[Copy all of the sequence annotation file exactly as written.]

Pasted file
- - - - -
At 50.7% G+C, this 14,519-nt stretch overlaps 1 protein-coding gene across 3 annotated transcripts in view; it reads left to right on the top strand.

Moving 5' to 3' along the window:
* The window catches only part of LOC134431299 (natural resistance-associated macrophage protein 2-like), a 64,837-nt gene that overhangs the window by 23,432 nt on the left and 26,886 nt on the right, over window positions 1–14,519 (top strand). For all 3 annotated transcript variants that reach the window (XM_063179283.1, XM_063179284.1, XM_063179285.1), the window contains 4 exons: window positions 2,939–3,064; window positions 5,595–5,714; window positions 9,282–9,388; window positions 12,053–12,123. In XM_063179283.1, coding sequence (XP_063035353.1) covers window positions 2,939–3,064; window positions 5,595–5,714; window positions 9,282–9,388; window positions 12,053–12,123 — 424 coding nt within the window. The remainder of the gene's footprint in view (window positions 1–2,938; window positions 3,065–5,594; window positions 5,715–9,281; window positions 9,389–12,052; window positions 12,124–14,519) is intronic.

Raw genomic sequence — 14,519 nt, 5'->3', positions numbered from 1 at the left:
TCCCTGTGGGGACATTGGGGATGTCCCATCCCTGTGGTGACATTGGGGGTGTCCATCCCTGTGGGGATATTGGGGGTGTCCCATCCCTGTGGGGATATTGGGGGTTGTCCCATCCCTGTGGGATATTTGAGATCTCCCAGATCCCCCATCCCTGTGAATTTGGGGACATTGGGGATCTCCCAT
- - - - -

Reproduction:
At 50.7% G+C, this 14,519-nt stretch overlaps 1 protein-coding gene across 3 annotated transcripts in view; it reads left to right on the top strand.

Moving 5' to 3' along the window:
* The window catches only part of LOC134431299 (natural resistance-associated macrophage protein 2-like), a 64,837-nt gene that overhangs the window by 23,432 nt on the left and 26,886 nt on the right, over window positions 1–14,519 (top strand). For all 3 annotated transcript variants that reach the window (XM_063179283.1, XM_063179284.1, XM_063179285.1), the window contains 4 exons: window positions 2,939–3,064; window positions 5,595–5,714; window positions 9,282–9,388; window positions 12,053–12,123. In XM_063179283.1, coding sequence (XP_063035353.1) covers window positions 2,939–3,064; window positions 5,595–5,714; window positions 9,282–9,388; window positions 12,053–12,123 — 424 coding nt within the window. The remainder of the gene's footprint in view (window positions 1–2,938; window positions 3,065–5,594; window positions 5,715–9,281; window positions 9,389–12,052; window positions 12,124–14,519) is intronic.

Raw genomic sequence — 14,519 nt, 5'->3', positions numbered from 1 at the left:
TCCCTGTGGGGACATTGGGGATGTCCCATCCCTGTGGTGACATTGGGGGTGTCCATCCCTGTGGGGATATTGGGGGTGTCCCATCCCTGTGGGGATATTGGGGGTTGTCCCATCCCTGTGGGATATTTGAGATCTCCCAGATCCCCCATCCCTGTGAATTTGGGGACATTGGGGATCTCCCAT